Ever seen those life stress test questionnaires? It’s a form with items you can check off to determine if your stress levels are too high, even if everyday stress is a normal part of life. Has someone in your immediate family died recently? Are you taking on a loan? Have you been fired from work? These things can trigger great stress, and if you check too many of these items, well…you seriously need to consider adjusting in whatever way you can—for your own good health.

One of the items on such lists is moving. Yep, moving can be thoroughly stressful. And if grown-ups find it challenging, imagine how hard it can be on children. Two brand-new picture books address this topic in ways that make them stand out from the crowd.

On the copyright page spread of Liz Garton Scanlon’s The Good-Pie Party, illustrated by Kady MacDonald Denton, we see a young girl, giving a mighty impressive skunk eye—a sideways one at that—to her two friends, standing across the room. In turn, they look at her with wide eyes, as if they are hesitant to tell her something. It’s an inviting way to launch the storytelling here, even before we read the first word. The illustrator has us scratching our heads, wondering what could have possibly gone wrong between these girls.

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When we get to the text, we learn that the girl’s name is Posy Peyton, and she’s upset because her family is moving. Posy only reluctantly packs, because she’d like to stay right where she is, thanks very much. She really doesn’t want to say good-bye to her friends, nor does she want to pull down the decorations of their secret clubhouse. Her sadness is plastered all over her face—and it is immense.

When she and her two besties realize one day that every room in the house but the kitchen is packed in boxes, they decide to bake. “Hot, sweet, good pie,” says her friend Mae. That’s when it occurs to Posy that a good pie party would be much better than a good-bye party. At good-bye parties, one actually has to say good-bye, and Posy just isn’t ready. Invitations are made: “We’ll say so long but not good-bye. We’d love it if you’d bring a pie.” Mmm. My kind of party.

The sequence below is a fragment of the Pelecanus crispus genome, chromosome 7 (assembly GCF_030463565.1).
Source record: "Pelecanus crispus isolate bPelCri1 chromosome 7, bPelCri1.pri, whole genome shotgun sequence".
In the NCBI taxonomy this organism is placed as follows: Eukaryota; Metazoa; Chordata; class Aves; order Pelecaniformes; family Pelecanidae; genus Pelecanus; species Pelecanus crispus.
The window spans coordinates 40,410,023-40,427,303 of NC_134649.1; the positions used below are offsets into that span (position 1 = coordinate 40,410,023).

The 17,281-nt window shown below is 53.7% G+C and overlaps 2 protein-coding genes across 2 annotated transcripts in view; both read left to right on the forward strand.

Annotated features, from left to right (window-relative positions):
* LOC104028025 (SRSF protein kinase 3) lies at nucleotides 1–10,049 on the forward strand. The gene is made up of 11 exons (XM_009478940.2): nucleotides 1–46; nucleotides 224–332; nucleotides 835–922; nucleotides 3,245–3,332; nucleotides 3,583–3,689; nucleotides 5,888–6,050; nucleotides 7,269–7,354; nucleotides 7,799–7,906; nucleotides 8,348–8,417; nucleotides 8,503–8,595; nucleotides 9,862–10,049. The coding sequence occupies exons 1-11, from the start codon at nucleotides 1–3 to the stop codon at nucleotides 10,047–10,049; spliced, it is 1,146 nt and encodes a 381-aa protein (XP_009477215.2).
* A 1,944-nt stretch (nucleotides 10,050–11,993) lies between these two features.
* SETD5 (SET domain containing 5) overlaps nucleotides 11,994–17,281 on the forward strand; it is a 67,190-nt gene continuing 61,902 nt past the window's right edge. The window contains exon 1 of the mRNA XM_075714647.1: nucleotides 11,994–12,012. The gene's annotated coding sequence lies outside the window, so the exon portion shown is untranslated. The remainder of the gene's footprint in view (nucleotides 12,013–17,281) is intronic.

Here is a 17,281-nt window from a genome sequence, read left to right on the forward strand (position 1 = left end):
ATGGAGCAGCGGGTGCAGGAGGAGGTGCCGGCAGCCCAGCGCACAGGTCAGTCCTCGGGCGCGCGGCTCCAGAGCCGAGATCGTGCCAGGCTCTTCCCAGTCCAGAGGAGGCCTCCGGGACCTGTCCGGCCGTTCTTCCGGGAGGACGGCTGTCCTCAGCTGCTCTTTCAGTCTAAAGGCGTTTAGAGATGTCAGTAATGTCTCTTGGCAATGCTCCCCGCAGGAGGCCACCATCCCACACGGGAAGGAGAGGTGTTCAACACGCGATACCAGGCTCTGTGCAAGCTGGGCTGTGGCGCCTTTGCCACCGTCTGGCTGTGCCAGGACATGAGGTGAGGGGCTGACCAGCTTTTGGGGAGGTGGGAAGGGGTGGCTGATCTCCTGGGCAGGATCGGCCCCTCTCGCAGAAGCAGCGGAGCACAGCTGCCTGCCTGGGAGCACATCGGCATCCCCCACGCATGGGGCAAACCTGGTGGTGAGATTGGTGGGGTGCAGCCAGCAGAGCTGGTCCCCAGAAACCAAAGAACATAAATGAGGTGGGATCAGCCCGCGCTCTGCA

The sense of loving community and warmth pervading this story—Kady MacDonald Denton’s sunny, pastel watercolors make the festivities even more luminous—is infectious, as a huge gathering of friends see Posy’s family off. Scanlon writes with understanding and gentleness about the difficulties of saying good-bye. In the end and with less resistance (perhaps she just needed more time, after all), Posy herself even manages to mutter a good-bye to her friends. It’s a hard good-bye, though, handled with such a lovely restraint by Scanlon that it left the same lump in my throat that the girls have when they’re whispering “Good-pie” to one another. (Yes, “Good-pie” helps ease the pain a bit.)

While one gets the sense that moving is, for Posy’s family, a rare occurrence, it appears that the family in Rosemary Wells’ Stella’s Starliner may be more accustomed to it.  Stella's Starliner

Stella’s family lives in a silver trailer home they call the Starliner. It’s tidy and compact and has everything they need. Stella’s dad comes home in his truck at the end of each week, hangs out with the family for a bit, gives them all the money he’s earned, and then heads back to work. Stella has loving parents, a home, security, and even visits from the local bookmobile. Her life is just right. The illustrations—rendered in watercolor, gouache, pastel, ink and colored pencil on sanded paper—are rich, filled with intriguing patterns and details (and lots of captivating silver). They communicate Stella’s cheer—and her cozy, warm world.

One day, a band of weasels tease Stella about her home, likening it to a tin can and telling her she must be poor. After Stella talks to her mother about her hurt feelings, the family heads out and lands in a new place. Here, Stella meets two bunnies, who are very impressed by her home. Let’s face it: You can turn the sofa into a bed and then back into a sofa again by merely pushing a button, which is totally rad. “You must be a millionaire to live a silver house,” they tell her.

Though the ending seems abrupt and somewhat cryptic (is it just the nature of her father’s work for them to be constantly on the move, or were they escaping the weasels?), what I like about this picture book is how Wells touches upon class issues. How often do you see picture book protagonists who live in trailer homes? There’s Lynne Rae Perkins’s Home Lovely from 1995, to name one, but these stories are few and far between. Some children’s homes are on wheels, and we need to read about them too.

Whether you're moving or staying put, here’s hoping you can find time to spend with these books. Oh, and may your house be silver and your kitchen full of pie.

Julie Danielson (Jules) conducts interviews and features of authors and illustrators at Seven Impossible Things Before Breakfast, a children's literature blog primarily focused on illustration and picture books.